Civil Guard probes ruling Catalan party over illegal commissions
Anticorruption attorney investigating if construction firm made payments to Mas's CDC
The Civil Guard has begun an operation in Catalonia to investigate the alleged payment of illegal three-percent commissions by a construction firm to the regionally ruling Democratic Convergence (CDC) party.
Just after 1pm on Friday, officers from Tarragona, Barcelona and Madrid entered CDC headquarters to search the office of party treasurer Andreu Viloca. Their action followed that morning’s searches of the offices of the Catalanist and Democrat Foundation (CatDem), which is affiliated to regional premier Artur Mas’s CDC, and of four Catalan town halls that presumably awarded contracts in exchange for commissions from construction company Teyco.
The Anticorruption Attorney’s Office has collected solid proof about the payment of commissions in Catalonia. One month ago investigators discovered documents reflecting such payments in a search of Teyco’s offices. The company is owned by the Sumarrocas, a family traditionally linked to CDC.
The CEO of Teyco, Jordi Sumarroca, is the son of CDC founder Carles Sumarroca Coixet, himself a close friend of former Catalan premier Jordi Pujol
As well as CatDem headquarters the Civil Guard also searched local government offices in Sant Cugat, Figueres, Sant Celoni and Lloret de Mar, which were all under CDC control at the time of the alleged payments, to corroborate their evidence, investigation sources said.
The investigators were looking for evidence of multimillion-euro contracts awarded to Teyco. The majority were handed out in 2009, though the practice continued until 2011. The payments to CatDem continued up until last year.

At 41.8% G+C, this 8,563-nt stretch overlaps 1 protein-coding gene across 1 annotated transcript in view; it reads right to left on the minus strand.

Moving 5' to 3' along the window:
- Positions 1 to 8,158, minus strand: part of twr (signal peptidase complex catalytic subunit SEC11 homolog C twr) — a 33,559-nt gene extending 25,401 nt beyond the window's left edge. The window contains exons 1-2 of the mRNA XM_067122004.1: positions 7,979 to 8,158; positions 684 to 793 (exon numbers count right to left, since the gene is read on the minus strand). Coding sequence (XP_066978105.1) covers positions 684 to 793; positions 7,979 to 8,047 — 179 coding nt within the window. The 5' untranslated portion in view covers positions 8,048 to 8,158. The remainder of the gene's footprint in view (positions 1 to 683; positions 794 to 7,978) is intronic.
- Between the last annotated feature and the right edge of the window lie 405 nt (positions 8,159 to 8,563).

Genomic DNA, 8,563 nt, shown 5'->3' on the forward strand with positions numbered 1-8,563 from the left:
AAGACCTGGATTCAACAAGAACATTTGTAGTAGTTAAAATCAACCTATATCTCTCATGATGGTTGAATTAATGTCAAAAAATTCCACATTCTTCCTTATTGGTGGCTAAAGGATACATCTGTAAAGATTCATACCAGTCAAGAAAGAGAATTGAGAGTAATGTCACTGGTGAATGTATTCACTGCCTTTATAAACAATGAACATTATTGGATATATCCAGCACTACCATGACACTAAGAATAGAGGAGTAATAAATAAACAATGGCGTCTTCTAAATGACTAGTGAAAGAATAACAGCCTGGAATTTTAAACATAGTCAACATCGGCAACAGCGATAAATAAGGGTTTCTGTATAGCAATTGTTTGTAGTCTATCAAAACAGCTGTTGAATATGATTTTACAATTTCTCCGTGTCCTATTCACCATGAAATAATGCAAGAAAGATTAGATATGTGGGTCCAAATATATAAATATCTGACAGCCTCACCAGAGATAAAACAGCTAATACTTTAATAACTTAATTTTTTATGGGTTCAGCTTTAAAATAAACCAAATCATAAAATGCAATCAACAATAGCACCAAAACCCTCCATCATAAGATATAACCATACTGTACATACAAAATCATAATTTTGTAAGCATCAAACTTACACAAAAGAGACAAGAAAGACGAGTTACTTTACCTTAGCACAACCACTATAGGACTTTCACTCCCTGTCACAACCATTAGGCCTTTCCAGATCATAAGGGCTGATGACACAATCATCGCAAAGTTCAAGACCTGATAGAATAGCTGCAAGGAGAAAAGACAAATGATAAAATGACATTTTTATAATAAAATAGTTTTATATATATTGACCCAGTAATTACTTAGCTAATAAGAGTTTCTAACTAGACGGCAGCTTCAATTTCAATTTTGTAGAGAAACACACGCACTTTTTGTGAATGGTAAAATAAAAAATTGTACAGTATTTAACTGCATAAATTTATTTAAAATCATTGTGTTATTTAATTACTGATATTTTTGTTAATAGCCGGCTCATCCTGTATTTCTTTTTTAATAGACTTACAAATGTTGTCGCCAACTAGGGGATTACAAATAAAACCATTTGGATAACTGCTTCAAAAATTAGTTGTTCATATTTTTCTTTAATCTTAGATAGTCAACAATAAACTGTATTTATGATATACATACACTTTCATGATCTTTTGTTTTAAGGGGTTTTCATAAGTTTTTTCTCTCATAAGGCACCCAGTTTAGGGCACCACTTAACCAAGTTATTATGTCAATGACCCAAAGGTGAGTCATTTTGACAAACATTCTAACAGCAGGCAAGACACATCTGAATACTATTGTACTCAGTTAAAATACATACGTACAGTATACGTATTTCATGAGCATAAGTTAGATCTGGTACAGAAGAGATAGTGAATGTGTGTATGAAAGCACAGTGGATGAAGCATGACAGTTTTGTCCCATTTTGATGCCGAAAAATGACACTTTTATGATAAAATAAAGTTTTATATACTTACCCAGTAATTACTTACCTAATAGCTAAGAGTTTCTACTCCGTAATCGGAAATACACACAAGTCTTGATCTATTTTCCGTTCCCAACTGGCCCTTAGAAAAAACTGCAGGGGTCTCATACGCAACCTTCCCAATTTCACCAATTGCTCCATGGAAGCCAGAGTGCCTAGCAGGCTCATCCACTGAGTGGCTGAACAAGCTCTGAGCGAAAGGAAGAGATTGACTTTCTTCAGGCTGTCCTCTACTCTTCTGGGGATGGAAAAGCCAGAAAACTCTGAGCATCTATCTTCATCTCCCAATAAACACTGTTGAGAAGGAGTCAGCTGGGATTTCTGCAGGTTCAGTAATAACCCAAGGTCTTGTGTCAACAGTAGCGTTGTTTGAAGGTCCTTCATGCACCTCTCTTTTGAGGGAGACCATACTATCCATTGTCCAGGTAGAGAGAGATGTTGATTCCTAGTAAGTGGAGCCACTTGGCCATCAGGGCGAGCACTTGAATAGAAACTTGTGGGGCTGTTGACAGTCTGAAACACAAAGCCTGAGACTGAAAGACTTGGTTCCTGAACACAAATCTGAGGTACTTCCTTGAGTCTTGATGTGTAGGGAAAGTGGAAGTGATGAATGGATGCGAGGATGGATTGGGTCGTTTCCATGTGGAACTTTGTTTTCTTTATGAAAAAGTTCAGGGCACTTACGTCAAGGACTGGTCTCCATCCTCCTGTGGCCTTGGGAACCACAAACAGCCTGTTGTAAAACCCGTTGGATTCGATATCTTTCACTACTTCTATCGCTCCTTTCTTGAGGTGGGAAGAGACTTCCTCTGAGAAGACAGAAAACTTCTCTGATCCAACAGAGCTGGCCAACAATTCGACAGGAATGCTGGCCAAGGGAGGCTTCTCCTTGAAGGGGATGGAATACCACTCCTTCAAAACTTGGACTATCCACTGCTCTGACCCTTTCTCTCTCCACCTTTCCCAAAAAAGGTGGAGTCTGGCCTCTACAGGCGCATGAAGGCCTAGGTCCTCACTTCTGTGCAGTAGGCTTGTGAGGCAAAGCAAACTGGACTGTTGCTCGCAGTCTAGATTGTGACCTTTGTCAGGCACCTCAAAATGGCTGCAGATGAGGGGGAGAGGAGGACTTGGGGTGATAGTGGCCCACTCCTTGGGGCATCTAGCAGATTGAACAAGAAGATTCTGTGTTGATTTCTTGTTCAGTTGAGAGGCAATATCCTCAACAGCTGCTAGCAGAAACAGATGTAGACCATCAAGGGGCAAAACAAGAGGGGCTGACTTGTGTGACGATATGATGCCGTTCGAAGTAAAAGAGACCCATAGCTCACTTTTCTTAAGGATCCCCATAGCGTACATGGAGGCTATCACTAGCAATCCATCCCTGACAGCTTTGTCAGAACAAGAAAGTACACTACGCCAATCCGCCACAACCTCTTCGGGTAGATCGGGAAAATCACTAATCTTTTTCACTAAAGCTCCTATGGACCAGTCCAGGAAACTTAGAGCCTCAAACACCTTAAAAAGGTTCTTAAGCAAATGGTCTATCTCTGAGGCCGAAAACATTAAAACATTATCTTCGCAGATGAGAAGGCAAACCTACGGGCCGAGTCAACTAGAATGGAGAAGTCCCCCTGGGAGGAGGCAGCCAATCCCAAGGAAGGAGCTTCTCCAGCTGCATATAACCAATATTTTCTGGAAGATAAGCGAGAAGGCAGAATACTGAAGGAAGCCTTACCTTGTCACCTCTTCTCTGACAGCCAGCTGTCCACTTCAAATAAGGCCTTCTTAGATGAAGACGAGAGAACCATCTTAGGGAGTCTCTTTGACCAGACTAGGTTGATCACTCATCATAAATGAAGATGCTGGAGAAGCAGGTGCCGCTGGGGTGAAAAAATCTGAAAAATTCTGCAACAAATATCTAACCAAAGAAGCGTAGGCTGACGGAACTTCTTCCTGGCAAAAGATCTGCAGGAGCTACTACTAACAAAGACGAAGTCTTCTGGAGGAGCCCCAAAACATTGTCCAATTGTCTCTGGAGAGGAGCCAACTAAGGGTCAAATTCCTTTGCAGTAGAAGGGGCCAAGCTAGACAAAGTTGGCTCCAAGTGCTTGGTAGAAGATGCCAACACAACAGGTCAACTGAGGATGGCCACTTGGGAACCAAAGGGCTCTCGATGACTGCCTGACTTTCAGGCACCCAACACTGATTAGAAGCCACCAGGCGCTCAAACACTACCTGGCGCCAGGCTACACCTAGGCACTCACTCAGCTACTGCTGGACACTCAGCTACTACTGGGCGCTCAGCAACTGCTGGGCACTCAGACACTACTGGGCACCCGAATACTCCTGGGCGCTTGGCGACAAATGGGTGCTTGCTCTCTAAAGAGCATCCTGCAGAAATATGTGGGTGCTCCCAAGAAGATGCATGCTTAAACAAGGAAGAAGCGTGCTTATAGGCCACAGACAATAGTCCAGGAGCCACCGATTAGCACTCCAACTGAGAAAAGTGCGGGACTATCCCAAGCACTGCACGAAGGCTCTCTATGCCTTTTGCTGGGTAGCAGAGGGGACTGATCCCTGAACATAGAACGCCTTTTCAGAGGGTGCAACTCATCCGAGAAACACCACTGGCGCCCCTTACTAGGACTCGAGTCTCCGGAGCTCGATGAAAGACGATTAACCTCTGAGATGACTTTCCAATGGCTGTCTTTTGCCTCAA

The CEO of Teyco, Jordi Sumarroca, is the son of CDC founder Carles Sumarroca Coixet, himself a close friend of former Catalan premier Jordi Pujol.
Pujol, who ruled the region from 1980 to 2003, resigned all his honorary positions a year ago after confessing that he kept an undeclared fortune in tax havens for 34 years.
Several of his children are also under investigation for accepting bribes to help companies secure public contracts while their father was in power.
A new chapter in a long story
Friday’s raids are just the latest in a series of related police operations against illegal financing in Catalan premier Artur Mas’ CDC party. Judges are already investigating the Torredembarra and Palau cases, involving the alleged payment of commissions to government officials by companies that wished to obtain public contracts.
The Torredembarra case broke in June 2014, when the Civil Guard arrested local mayor Daniel Masagué, six members of his government team and a local businessman. Teyco subsidiaries allegedly paid two companies owned by Masagué over €581,000 for non-existent work. A judge is investigating what the money was really used for.
Even earlier, in July 2009, Catalan police raided the Palau de la Música concert hall in Barcelona to find evidence of financial wrongdoing. The probe ended this year, when a judge decided to try 16 people after collecting enough evidence that Ferrovial, a major construction firm, paid CDC €6.6 million in exchange for large public works contracts such as the new number 9 subway line and the City of Justice. These payments were passed off as donations to the Palau, where managers took bribes for playing along.